Glowing sheep created by Uruguayan scientists

Think of the cool sweaters and scarves you can knit! Photo: Glowing sheep

WASHINGTON, DC, April 29, 2013 – Uruguayan scientists at the Animal Reproduction Institute have successfully engineered sheep to glow in the dark when exposed to certain ultraviolet light.  While this may seem like a useless manipulation of the animal’s DNA, scientists claim to have a legitimate scientific purpose in creating these bizarre looking sheep.

The flock of nine lambs was born in October 2012 and are reportedly growing and developing like normal sheep- besides the fact that they glow green in the dark.  Uruguayan scientists manipulated the sheep’s genes by adding green fluorescent protein, “GFP,” from the Aequorea Victoria jellyfish.

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“We did not use a protein of medical interest or to help with a particular medicine because we wanted to fine-tune the technique,” said Alejo Menchaca, heading the research team and reportedly working beside Martina Crisp of the Pasteur Institute.  “We used the green protein because the color is easily identifiable in the sheep’s tissues.”

According to Menchaca, the sheep spend as much time outdoors in the fields as normal sheep, perhaps in slightly better conditions.  They are currently a little over six months old and have been raised by their mothers.  The glowing flock is said to be “well looked after, well fed and very much loved,” in Menchaca’s words. 

Why was this done? 

No, the sheep were not engineered to make a shepherd’s life easier when guarding a flock at night or to knit glowing clothing.

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Glowing animals have become somewhat of a trend in biomedical research.  While these are the first sheep to be modified to glow in the dark, there have been glowing cats, dogs, pigs, zebrafish, mice, monkeys, and others.  Since GFP can be engineered to glow only if expressed with an additional specific protein, this kind of research may be useful to understanding certain biological processes.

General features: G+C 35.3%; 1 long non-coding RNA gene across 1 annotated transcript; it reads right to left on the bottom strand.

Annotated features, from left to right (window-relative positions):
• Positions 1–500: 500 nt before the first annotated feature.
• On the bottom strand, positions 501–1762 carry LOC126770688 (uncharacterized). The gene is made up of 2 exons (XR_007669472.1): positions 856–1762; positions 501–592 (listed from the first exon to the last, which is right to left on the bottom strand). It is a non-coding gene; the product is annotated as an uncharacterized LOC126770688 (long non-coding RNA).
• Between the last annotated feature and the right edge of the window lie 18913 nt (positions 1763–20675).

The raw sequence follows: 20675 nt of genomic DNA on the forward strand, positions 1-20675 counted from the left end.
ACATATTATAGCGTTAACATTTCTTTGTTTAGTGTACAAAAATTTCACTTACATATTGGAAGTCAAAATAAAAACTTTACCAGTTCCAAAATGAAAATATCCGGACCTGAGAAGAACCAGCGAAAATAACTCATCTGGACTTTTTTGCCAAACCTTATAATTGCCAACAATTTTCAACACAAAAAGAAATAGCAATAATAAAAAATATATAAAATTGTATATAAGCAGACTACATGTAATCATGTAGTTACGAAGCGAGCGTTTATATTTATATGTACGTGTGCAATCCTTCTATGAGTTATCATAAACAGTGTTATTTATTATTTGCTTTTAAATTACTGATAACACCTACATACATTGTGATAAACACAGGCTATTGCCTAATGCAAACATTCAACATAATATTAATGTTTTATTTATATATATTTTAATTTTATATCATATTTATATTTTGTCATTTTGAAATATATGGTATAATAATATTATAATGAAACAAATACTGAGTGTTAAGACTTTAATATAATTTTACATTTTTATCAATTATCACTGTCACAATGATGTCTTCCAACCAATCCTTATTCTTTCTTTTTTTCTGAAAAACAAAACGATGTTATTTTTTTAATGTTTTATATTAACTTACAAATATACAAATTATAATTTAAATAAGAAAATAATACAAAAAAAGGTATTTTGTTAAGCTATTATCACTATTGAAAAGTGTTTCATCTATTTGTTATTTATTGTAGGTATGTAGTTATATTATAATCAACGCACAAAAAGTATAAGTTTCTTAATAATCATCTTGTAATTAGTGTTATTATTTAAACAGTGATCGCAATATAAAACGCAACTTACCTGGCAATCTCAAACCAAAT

Glowing cats, susceptible to feline immunodeficiency virus (FIV) can be useful in studying and understanding HIV and AIDS. Menchaca, in particular, wants to use the research to create a sheep that produces milk containing human growth hormones useful in treating endocrine disorders in humans.  There are several other potential applications for this technology. 

“The technique is complex and demands much work, which is one of the limiting factors,” said Menchaca when asked whether it will be widely available soon.  “Despite the global interest and demand it is still a slow process. Our focus is generating knowledge and making it public so the scientific community can be informed and help in the long run march to generate tools so humans can live better. We’re not out in the market to sell technology.”

According to a source in Chile, the scientists who were part of the project will continue to care for the sheep, which they assure will live “normal lives.”  The will not be given names, however, to maintain the scientific character of the initiative.   



READ MORE: A World in Our Backyard by Laura Sesana

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Laura Sesana

Laura Sesana is a writer and DC, Maryland attorney, joining the Communities in 2012.  She is the author of Colombia: Natural Parks, and has also written several articles on literary criticism.  She writes about food, health, nutrition, women’s legal issues, and the environment.  

In addition to writing for the Communities, Laura also works as an attorney and legal content writer.


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